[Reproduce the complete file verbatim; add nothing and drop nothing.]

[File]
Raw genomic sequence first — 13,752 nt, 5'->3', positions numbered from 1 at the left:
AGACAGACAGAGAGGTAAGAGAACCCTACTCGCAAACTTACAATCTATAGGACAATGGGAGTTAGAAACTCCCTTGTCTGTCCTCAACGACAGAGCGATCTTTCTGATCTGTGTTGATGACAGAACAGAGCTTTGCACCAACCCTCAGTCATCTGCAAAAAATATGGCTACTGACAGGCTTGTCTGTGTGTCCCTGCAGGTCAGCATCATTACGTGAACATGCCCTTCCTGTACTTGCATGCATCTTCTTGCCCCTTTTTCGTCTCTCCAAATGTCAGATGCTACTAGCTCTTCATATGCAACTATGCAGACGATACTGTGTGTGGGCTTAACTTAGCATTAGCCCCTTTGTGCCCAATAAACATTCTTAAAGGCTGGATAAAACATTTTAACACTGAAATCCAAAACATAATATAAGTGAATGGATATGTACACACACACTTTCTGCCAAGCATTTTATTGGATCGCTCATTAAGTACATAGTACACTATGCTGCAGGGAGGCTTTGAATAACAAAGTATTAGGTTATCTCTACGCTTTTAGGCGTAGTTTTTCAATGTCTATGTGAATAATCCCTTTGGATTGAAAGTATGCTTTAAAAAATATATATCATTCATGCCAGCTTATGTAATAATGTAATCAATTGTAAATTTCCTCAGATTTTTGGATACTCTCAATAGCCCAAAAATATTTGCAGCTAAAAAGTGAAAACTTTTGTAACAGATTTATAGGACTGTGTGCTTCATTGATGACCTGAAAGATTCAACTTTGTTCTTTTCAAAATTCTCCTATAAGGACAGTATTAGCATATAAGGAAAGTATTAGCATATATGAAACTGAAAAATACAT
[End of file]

Raw genomic sequence first — 13,752 nt, 5'->3', positions numbered from 1 at the left:
AGACAGACAGAGAGGTAAGAGAACCCTACTCGCAAACTTACAATCTATAGGACAATGGGAGTTAGAAACTCCCTTGTCTGTCCTCAACGACAGAGCGATCTTTCTGATCTGTGTTGATGACAGAACAGAGCTTTGCACCAACCCTCAGTCATCTGCAAAAAATATGGCTACTGACAGGCTTGTCTGTGTGTCCCTGCAGGTCAGCATCATTACGTGAACATGCCCTTCCTGTACTTGCATGCATCTTCTTGCCCCTTTTTCGTCTCTCCAAATGTCAGATGCTACTAGCTCTTCATATGCAACTATGCAGACGATACTGTGTGTGGGCTTAACTTAGCATTAGCCCCTTTGTGCCCAATAAACATTCTTAAAGGCTGGATAAAACATTTTAACACTGAAATCCAAAACATAATATAAGTGAATGGATATGTACACACACACTTTCTGCCAAGCATTTTATTGGATCGCTCATTAAGTACATAGTACACTATGCTGCAGGGAGGCTTTGAATAACAAAGTATTAGGTTATCTCTACGCTTTTAGGCGTAGTTTTTCAATGTCTATGTGAATAATCCCTTTGGATTGAAAGTATGCTTTAAAAAATATATATCATTCATGCCAGCTTATGTAATAATGTAATCAATTGTAAATTTCCTCAGATTTTTGGATACTCTCAATAGCCCAAAAATATTTGCAGCTAAAAAGTGAAAACTTTTGTAACAGATTTATAGGACTGTGTGCTTCATTGATGACCTGAAAGATTCAACTTTGTTCTTTTCAAAATTCTCCTATAAGGACAGTATTAGCATATAAGGAAAGTATTAGCATATATGAAACTGAAAAATACAT